Bakman Avenue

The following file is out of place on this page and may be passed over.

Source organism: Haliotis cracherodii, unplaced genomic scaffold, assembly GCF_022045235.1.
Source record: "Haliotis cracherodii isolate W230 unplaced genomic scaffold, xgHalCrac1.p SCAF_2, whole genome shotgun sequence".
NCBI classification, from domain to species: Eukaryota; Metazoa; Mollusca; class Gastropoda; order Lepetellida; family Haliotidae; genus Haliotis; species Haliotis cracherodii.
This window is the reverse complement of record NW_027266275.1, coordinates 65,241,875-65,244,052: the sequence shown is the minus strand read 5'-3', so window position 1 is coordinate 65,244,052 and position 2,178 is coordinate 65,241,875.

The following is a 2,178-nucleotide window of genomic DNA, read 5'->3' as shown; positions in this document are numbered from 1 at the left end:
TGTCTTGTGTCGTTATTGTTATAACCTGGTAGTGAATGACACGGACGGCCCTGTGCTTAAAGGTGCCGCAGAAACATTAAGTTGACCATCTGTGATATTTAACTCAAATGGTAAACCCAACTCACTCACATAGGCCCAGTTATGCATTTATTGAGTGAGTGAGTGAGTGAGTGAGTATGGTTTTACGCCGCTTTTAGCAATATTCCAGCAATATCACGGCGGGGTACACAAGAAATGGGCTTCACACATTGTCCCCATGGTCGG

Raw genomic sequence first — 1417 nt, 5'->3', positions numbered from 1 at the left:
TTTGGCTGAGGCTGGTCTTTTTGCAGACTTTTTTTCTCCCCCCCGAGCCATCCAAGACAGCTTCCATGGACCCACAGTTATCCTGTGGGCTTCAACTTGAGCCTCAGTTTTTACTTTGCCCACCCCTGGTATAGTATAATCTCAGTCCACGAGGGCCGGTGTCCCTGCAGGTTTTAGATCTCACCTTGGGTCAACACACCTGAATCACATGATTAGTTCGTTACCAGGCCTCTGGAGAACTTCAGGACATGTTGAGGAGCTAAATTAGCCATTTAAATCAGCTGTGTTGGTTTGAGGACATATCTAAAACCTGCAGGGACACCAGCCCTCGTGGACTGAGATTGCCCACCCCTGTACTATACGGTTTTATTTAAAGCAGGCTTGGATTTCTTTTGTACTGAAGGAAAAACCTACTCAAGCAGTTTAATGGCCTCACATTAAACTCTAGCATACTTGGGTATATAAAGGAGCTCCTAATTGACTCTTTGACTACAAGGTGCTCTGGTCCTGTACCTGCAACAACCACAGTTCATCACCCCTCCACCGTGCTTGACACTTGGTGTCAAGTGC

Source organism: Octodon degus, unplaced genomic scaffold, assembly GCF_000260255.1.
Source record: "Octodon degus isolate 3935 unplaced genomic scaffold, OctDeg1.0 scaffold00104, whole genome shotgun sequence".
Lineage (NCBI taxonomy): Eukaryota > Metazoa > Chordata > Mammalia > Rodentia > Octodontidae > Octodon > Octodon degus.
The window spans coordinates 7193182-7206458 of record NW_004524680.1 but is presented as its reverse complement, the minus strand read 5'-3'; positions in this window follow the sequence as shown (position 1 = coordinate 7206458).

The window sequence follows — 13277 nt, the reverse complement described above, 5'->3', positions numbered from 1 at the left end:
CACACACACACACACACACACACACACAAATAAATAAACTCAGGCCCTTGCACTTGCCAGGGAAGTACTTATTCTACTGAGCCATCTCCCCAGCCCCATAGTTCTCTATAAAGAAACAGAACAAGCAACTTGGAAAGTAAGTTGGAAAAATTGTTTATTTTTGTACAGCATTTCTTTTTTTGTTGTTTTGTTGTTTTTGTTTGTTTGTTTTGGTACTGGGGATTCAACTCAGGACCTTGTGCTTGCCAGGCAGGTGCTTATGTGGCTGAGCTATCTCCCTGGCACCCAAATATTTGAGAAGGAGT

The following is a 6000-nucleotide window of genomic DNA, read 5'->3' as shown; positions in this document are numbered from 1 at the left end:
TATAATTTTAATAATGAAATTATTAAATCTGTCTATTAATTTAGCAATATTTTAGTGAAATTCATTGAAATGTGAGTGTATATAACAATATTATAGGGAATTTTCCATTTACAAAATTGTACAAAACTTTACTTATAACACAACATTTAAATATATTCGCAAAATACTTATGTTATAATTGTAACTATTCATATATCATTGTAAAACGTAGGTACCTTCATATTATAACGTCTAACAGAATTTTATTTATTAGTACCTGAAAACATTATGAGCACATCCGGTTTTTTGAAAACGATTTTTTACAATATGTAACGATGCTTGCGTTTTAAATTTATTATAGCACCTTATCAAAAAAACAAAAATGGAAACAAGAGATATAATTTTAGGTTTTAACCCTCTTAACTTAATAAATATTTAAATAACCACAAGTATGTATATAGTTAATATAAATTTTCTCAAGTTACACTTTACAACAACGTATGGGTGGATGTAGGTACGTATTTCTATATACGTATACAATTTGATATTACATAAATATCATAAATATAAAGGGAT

The Bakmans – German-born widow Dollie (1842-1913) and her six kids – were a farming clan from Ohio who came to Toluca in the 1880s. They apparently followed eldest child Christine (later Hartman, 1867-1915), who got married here in the spring of 1888. To give you a sense of how rural this area was back then, in 1904 two of the Bakman boys were arrested for letting their cows poop in the L.A. River. One of those boys, Dan (1877-1932), would become the most prominent member of the family, as a partner at the Bank of Lankershim and as a driving force behind the creation of Riverside Drive. Bakman Avenue, christened in 1924, is named for him if not for the Bakmans in general. And since every family has a black sheep, I must mention Dan’s nephew Daniel Frederick Bakman (1898-1939), who made headlines in 1930 when he killed his wife’s lover with a shotgun blast to the abdomen in Dark Canyon (now Barham Boulevard). He was convicted of manslaughter and sent to San Quentin. In 1936, after his release, he kidnapped and sexually assaulted a NoHo woman. For that he was sent to Folsom, where he had a heart attack (allegedly) and plunged 15 feet into a prison quarry.